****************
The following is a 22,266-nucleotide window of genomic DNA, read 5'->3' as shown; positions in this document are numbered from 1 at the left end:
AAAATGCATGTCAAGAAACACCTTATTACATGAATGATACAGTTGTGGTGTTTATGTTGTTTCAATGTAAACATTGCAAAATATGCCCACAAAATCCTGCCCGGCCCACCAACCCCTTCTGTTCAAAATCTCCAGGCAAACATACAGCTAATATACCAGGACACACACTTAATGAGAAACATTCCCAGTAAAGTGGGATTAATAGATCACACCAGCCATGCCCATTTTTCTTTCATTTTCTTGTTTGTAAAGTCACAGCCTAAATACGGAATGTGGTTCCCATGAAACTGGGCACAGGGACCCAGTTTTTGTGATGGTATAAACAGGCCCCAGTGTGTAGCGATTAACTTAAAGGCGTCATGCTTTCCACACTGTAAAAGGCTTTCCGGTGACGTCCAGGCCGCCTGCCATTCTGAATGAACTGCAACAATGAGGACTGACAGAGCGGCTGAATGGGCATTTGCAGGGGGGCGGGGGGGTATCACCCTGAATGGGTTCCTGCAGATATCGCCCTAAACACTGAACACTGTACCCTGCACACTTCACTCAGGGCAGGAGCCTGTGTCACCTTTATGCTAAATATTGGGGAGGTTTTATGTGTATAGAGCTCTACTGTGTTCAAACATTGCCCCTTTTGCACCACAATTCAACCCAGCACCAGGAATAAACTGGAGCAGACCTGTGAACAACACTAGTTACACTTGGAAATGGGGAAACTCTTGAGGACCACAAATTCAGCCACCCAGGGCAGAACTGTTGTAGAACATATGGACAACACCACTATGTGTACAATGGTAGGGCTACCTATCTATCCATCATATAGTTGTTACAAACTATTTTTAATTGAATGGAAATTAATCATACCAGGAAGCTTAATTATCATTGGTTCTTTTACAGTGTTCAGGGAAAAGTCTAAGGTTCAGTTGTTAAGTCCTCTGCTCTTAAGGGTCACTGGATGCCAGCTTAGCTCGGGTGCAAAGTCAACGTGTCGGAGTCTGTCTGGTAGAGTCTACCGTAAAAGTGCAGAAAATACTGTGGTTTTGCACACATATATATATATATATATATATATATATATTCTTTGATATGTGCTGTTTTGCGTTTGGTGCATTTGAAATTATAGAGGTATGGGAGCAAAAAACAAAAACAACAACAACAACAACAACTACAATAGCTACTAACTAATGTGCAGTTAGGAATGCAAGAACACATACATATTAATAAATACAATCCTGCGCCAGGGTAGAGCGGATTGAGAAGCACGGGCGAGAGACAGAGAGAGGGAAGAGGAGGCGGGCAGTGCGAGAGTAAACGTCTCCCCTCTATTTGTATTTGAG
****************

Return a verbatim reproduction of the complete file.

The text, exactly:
The following is a 22,266-nucleotide window of genomic DNA, read 5'->3' as shown; positions in this document are numbered from 1 at the left end:
AAAATGCATGTCAAGAAACACCTTATTACATGAATGATACAGTTGTGGTGTTTATGTTGTTTCAATGTAAACATTGCAAAATATGCCCACAAAATCCTGCCCGGCCCACCAACCCCTTCTGTTCAAAATCTCCAGGCAAACATACAGCTAATATACCAGGACACACACTTAATGAGAAACATTCCCAGTAAAGTGGGATTAATAGATCACACCAGCCATGCCCATTTTTCTTTCATTTTCTTGTTTGTAAAGTCACAGCCTAAATACGGAATGTGGTTCCCATGAAACTGGGCACAGGGACCCAGTTTTTGTGATGGTATAAACAGGCCCCAGTGTGTAGCGATTAACTTAAAGGCGTCATGCTTTCCACACTGTAAAAGGCTTTCCGGTGACGTCCAGGCCGCCTGCCATTCTGAATGAACTGCAACAATGAGGACTGACAGAGCGGCTGAATGGGCATTTGCAGGGGGGCGGGGGGGTATCACCCTGAATGGGTTCCTGCAGATATCGCCCTAAACACTGAACACTGTACCCTGCACACTTCACTCAGGGCAGGAGCCTGTGTCACCTTTATGCTAAATATTGGGGAGGTTTTATGTGTATAGAGCTCTACTGTGTTCAAACATTGCCCCTTTTGCACCACAATTCAACCCAGCACCAGGAATAAACTGGAGCAGACCTGTGAACAACACTAGTTACACTTGGAAATGGGGAAACTCTTGAGGACCACAAATTCAGCCACCCAGGGCAGAACTGTTGTAGAACATATGGACAACACCACTATGTGTACAATGGTAGGGCTACCTATCTATCCATCATATAGTTGTTACAAACTATTTTTAATTGAATGGAAATTAATCATACCAGGAAGCTTAATTATCATTGGTTCTTTTACAGTGTTCAGGGAAAAGTCTAAGGTTCAGTTGTTAAGTCCTCTGCTCTTAAGGGTCACTGGATGCCAGCTTAGCTCGGGTGCAAAGTCAACGTGTCGGAGTCTGTCTGGTAGAGTCTACCGTAAAAGTGCAGAAAATACTGTGGTTTTGCACACATATATATATATATATATATATATATATATTCTTTGATATGTGCTGTTTTGCGTTTGGTGCATTTGAAATTATAGAGGTATGGGAGCAAAAAACAAAAACAACAACAACAACAACAACTACAATAGCTACTAACTAATGTGCAGTTAGGAATGCAAGAACACATACATATTAATAAATACAATCCTGCGCCAGGGTAGAGCGGATTGAGAAGCACGGGCGAGAGACAGAGAGAGGGAAGAGGAGGCGGGCAGTGCGAGAGTAAACGTCTCCCCTCTATTTGTATTTGAG